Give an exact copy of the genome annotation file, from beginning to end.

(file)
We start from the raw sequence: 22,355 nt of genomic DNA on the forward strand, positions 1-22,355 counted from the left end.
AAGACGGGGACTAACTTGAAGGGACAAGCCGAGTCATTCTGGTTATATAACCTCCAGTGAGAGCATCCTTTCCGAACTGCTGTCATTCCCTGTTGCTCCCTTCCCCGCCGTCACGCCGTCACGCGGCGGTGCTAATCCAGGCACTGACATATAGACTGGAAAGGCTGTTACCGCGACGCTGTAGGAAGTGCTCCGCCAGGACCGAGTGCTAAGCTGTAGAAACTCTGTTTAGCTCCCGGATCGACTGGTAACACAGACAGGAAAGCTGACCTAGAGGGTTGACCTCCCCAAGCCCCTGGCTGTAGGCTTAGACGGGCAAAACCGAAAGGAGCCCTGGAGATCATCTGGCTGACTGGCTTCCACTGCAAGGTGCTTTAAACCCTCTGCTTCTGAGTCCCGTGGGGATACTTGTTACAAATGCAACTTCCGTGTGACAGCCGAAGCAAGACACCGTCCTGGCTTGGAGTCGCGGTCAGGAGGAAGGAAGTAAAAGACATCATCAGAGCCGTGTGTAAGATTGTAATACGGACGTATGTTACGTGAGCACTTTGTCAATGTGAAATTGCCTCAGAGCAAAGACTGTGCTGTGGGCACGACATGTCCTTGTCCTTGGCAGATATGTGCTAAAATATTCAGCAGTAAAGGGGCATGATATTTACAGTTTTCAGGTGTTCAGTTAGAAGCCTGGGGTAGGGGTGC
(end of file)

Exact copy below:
We start from the raw sequence: 22,355 nt of genomic DNA on the forward strand, positions 1-22,355 counted from the left end.
AAGACGGGGACTAACTTGAAGGGACAAGCCGAGTCATTCTGGTTATATAACCTCCAGTGAGAGCATCCTTTCCGAACTGCTGTCATTCCCTGTTGCTCCCTTCCCCGCCGTCACGCCGTCACGCGGCGGTGCTAATCCAGGCACTGACATATAGACTGGAAAGGCTGTTACCGCGACGCTGTAGGAAGTGCTCCGCCAGGACCGAGTGCTAAGCTGTAGAAACTCTGTTTAGCTCCCGGATCGACTGGTAACACAGACAGGAAAGCTGACCTAGAGGGTTGACCTCCCCAAGCCCCTGGCTGTAGGCTTAGACGGGCAAAACCGAAAGGAGCCCTGGAGATCATCTGGCTGACTGGCTTCCACTGCAAGGTGCTTTAAACCCTCTGCTTCTGAGTCCCGTGGGGATACTTGTTACAAATGCAACTTCCGTGTGACAGCCGAAGCAAGACACCGTCCTGGCTTGGAGTCGCGGTCAGGAGGAAGGAAGTAAAAGACATCATCAGAGCCGTGTGTAAGATTGTAATACGGACGTATGTTACGTGAGCACTTTGTCAATGTGAAATTGCCTCAGAGCAAAGACTGTGCTGTGGGCACGACATGTCCTTGTCCTTGGCAGATATGTGCTAAAATATTCAGCAGTAAAGGGGCATGATATTTACAGTTTTCAGGTGTTCAGTTAGAAGCCTGGGGTAGGGGTGC